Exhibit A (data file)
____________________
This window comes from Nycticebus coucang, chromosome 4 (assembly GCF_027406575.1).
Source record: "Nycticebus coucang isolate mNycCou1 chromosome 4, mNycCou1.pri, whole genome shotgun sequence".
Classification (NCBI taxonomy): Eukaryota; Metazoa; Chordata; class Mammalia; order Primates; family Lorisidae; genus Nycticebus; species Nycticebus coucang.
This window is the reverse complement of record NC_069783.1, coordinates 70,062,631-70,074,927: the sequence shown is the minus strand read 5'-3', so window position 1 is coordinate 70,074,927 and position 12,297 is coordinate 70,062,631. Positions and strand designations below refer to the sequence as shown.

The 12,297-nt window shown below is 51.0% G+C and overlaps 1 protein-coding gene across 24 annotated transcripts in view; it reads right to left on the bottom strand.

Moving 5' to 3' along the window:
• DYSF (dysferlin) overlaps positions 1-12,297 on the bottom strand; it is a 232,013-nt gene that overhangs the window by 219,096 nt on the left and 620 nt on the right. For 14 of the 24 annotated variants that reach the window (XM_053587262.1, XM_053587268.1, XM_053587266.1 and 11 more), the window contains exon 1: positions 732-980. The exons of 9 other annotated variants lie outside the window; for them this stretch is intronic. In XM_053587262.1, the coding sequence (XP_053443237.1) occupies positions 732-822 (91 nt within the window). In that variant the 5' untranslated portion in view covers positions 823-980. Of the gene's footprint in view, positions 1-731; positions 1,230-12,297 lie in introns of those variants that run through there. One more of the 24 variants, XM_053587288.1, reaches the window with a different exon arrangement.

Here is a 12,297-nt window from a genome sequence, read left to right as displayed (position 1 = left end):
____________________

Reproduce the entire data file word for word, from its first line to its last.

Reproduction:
This window comes from Nycticebus coucang, chromosome 4 (assembly GCF_027406575.1).
Source record: "Nycticebus coucang isolate mNycCou1 chromosome 4, mNycCou1.pri, whole genome shotgun sequence".
Classification (NCBI taxonomy): Eukaryota; Metazoa; Chordata; class Mammalia; order Primates; family Lorisidae; genus Nycticebus; species Nycticebus coucang.
This window is the reverse complement of record NC_069783.1, coordinates 70,062,631-70,074,927: the sequence shown is the minus strand read 5'-3', so window position 1 is coordinate 70,074,927 and position 12,297 is coordinate 70,062,631. Positions and strand designations below refer to the sequence as shown.

The 12,297-nt window shown below is 51.0% G+C and overlaps 1 protein-coding gene across 24 annotated transcripts in view; it reads right to left on the bottom strand.

Moving 5' to 3' along the window:
• DYSF (dysferlin) overlaps positions 1-12,297 on the bottom strand; it is a 232,013-nt gene that overhangs the window by 219,096 nt on the left and 620 nt on the right. For 14 of the 24 annotated variants that reach the window (XM_053587262.1, XM_053587268.1, XM_053587266.1 and 11 more), the window contains exon 1: positions 732-980. The exons of 9 other annotated variants lie outside the window; for them this stretch is intronic. In XM_053587262.1, the coding sequence (XP_053443237.1) occupies positions 732-822 (91 nt within the window). In that variant the 5' untranslated portion in view covers positions 823-980. Of the gene's footprint in view, positions 1-731; positions 1,230-12,297 lie in introns of those variants that run through there. One more of the 24 variants, XM_053587288.1, reaches the window with a different exon arrangement.

Here is a 12,297-nt window from a genome sequence, read left to right as displayed (position 1 = left end):